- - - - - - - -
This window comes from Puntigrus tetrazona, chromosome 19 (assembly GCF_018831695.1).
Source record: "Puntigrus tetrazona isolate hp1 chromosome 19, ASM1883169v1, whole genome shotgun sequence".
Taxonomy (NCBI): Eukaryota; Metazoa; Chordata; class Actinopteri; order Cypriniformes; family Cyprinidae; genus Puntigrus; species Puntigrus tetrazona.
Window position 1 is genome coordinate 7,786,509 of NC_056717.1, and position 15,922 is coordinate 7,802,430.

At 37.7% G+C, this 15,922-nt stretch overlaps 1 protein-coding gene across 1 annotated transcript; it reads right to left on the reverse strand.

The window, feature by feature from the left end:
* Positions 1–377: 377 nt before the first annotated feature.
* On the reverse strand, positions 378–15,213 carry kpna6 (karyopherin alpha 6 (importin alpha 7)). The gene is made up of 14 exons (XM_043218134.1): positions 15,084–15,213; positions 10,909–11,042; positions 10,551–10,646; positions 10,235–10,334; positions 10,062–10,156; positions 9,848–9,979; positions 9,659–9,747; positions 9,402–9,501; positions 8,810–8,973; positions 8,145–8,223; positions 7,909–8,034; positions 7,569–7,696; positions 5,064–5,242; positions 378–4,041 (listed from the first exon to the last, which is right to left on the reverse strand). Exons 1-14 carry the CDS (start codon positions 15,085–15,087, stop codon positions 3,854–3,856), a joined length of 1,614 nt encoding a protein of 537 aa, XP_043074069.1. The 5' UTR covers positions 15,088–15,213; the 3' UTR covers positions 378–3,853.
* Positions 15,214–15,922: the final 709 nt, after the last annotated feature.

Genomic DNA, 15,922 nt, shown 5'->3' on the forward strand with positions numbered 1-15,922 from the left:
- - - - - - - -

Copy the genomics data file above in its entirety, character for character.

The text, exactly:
This window comes from Puntigrus tetrazona, chromosome 19 (assembly GCF_018831695.1).
Source record: "Puntigrus tetrazona isolate hp1 chromosome 19, ASM1883169v1, whole genome shotgun sequence".
Taxonomy (NCBI): Eukaryota; Metazoa; Chordata; class Actinopteri; order Cypriniformes; family Cyprinidae; genus Puntigrus; species Puntigrus tetrazona.
Window position 1 is genome coordinate 7,786,509 of NC_056717.1, and position 15,922 is coordinate 7,802,430.

At 37.7% G+C, this 15,922-nt stretch overlaps 1 protein-coding gene across 1 annotated transcript; it reads right to left on the reverse strand.

The window, feature by feature from the left end:
* Positions 1–377: 377 nt before the first annotated feature.
* On the reverse strand, positions 378–15,213 carry kpna6 (karyopherin alpha 6 (importin alpha 7)). The gene is made up of 14 exons (XM_043218134.1): positions 15,084–15,213; positions 10,909–11,042; positions 10,551–10,646; positions 10,235–10,334; positions 10,062–10,156; positions 9,848–9,979; positions 9,659–9,747; positions 9,402–9,501; positions 8,810–8,973; positions 8,145–8,223; positions 7,909–8,034; positions 7,569–7,696; positions 5,064–5,242; positions 378–4,041 (listed from the first exon to the last, which is right to left on the reverse strand). Exons 1-14 carry the CDS (start codon positions 15,085–15,087, stop codon positions 3,854–3,856), a joined length of 1,614 nt encoding a protein of 537 aa, XP_043074069.1. The 5' UTR covers positions 15,088–15,213; the 3' UTR covers positions 378–3,853.
* Positions 15,214–15,922: the final 709 nt, after the last annotated feature.

Genomic DNA, 15,922 nt, shown 5'->3' on the forward strand with positions numbered 1-15,922 from the left: